Free Republic
Browse · Search
Bloggers & Personal
Topics · Post Article

Skip to comments.

Torture doesn’t work…ok, so where’s the disagreement?
Flopping Aces ^ | 05-12-11 | Wordsmith

Posted on 05/12/2011 1:00:19 PM PDT by Starman417

ARLINGTON, VA - DECEMBER 15: (L-R) US Secretary of Defense Donald Rumsfeld, US President George W. Bush and US Vice President Dick Cheney attend the Armed Forces Farewell Tribute to
Rumsfeld at the Pentagon December 15, 2006 in Arlington, Virginia. Praise was heaped on the outgoing secretary by Bush and Cheney and Rumsfeld used his
farewell speech to call for an increase in military spending. (Photo by Chip Somodevilla/Getty Images)

"The history of the United States military is clear: Torture doesn't work"- Defense Secretary Donald Rumsfeld

“We don’t torture. That’s not what we’re involved in.”- Vice President Dick Cheney

“This country doesn’t torture, we’re not going to torture."-President Bush

Agents searching Khalid Sheikh Mohammed's compound discovered what one official later called a "mother lode" of valuable intelligence. Khalid Sheikh Mohammed was obviously planning more attacks. It didn't sound like he was willing to give us any information about them. "I'll talk to you," he said, "after I get to New York and see my lawyer."

George Tenet asked if he had permission to use enhanced interrogation techniques, including waterboarding, on Khalid Sheikh Mohammed. I thought about my meeting with Danny Pearl's widow, who was pregnant with his son when he was murdered. I thought about the 2,973 people stolen from their families by al Qaeda on 9/11. And I thought about my duty to protect the country from another act of terror.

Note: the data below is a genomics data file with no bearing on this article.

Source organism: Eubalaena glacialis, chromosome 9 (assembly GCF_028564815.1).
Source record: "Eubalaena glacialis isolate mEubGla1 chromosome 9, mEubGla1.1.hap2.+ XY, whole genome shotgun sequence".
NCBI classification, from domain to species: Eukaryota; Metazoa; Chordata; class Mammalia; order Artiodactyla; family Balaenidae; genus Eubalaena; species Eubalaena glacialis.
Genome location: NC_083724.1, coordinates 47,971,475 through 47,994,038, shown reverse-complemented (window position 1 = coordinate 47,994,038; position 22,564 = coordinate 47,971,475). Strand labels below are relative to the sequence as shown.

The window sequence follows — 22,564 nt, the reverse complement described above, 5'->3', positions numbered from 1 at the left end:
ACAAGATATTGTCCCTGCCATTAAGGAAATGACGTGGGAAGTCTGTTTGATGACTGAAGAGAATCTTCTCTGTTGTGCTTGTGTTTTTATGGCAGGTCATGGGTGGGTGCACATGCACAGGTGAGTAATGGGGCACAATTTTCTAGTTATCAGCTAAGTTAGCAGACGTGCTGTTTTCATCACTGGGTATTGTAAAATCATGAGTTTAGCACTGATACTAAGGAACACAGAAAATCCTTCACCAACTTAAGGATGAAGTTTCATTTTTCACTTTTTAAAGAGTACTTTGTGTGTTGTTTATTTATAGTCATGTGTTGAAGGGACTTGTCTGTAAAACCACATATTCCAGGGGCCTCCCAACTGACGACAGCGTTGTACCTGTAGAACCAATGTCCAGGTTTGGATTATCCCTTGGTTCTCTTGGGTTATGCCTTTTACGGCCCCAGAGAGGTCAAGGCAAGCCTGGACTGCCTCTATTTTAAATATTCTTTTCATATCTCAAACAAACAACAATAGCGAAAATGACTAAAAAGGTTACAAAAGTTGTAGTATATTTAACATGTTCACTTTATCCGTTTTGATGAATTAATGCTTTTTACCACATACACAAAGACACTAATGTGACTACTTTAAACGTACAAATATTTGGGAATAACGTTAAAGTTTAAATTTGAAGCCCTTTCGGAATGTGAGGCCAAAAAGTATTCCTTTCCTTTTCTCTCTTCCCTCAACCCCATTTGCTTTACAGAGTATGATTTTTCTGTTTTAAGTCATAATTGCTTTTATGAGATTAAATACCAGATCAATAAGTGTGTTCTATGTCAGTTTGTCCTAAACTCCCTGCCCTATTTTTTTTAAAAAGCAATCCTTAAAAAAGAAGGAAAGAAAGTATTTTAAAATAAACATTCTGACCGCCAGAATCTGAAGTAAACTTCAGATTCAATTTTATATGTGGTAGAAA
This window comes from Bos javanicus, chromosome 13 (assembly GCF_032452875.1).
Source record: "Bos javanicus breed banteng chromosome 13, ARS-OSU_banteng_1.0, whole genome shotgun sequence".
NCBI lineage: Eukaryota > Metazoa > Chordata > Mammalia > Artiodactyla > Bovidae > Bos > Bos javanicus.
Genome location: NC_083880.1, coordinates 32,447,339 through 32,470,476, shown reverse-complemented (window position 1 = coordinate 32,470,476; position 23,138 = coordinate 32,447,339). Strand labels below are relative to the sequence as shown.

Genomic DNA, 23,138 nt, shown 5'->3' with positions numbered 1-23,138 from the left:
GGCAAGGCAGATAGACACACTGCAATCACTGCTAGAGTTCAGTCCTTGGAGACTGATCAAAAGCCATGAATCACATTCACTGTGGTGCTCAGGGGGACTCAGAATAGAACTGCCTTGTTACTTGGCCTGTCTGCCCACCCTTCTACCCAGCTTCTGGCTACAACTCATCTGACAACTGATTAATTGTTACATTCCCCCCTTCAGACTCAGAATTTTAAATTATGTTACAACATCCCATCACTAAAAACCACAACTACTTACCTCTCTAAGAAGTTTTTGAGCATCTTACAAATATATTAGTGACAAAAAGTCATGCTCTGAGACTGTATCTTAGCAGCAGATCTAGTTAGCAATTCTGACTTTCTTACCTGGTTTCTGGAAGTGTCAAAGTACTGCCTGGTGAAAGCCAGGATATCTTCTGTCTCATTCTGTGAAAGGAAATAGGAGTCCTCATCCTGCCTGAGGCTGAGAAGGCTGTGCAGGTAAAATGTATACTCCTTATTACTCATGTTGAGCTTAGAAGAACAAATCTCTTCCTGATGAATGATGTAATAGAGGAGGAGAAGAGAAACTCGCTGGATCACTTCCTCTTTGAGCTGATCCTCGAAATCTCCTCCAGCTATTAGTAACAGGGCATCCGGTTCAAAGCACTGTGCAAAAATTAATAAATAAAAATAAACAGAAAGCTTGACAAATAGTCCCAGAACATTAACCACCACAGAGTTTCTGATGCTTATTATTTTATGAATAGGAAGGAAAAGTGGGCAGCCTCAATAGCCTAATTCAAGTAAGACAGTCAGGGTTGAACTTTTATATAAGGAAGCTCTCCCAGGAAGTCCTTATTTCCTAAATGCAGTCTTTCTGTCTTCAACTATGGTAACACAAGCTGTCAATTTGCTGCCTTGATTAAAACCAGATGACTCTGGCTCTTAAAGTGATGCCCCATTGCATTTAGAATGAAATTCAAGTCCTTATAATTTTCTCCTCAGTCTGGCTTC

"Damn right," I said.

- Decision Points, pg 170, by George W. Bush

When asked about future plots, KSM's reply was, "Soon you will know." Like Abu Zubaydah before him, KSM was trained to resist standard interrogation techniques. After being waterboarded by his CIA interrogators, Zubaydah thanked them and told them, "You must do this for all the brothers."

...There seems to be a misunderstanding about the nature of the CIA program under the Bush Administration that involved enhanced interrogation. So much so, that even experts in the field of interrogation have been misled into false assumptions about what the CIA interrogation program was all about. One such expert is Matthew Alexander (a pseudonym) whose book, Kill or Capture: How a Special Operations Task Force Took Down a Notorious al Qaeda Terrorist, I recently purchased.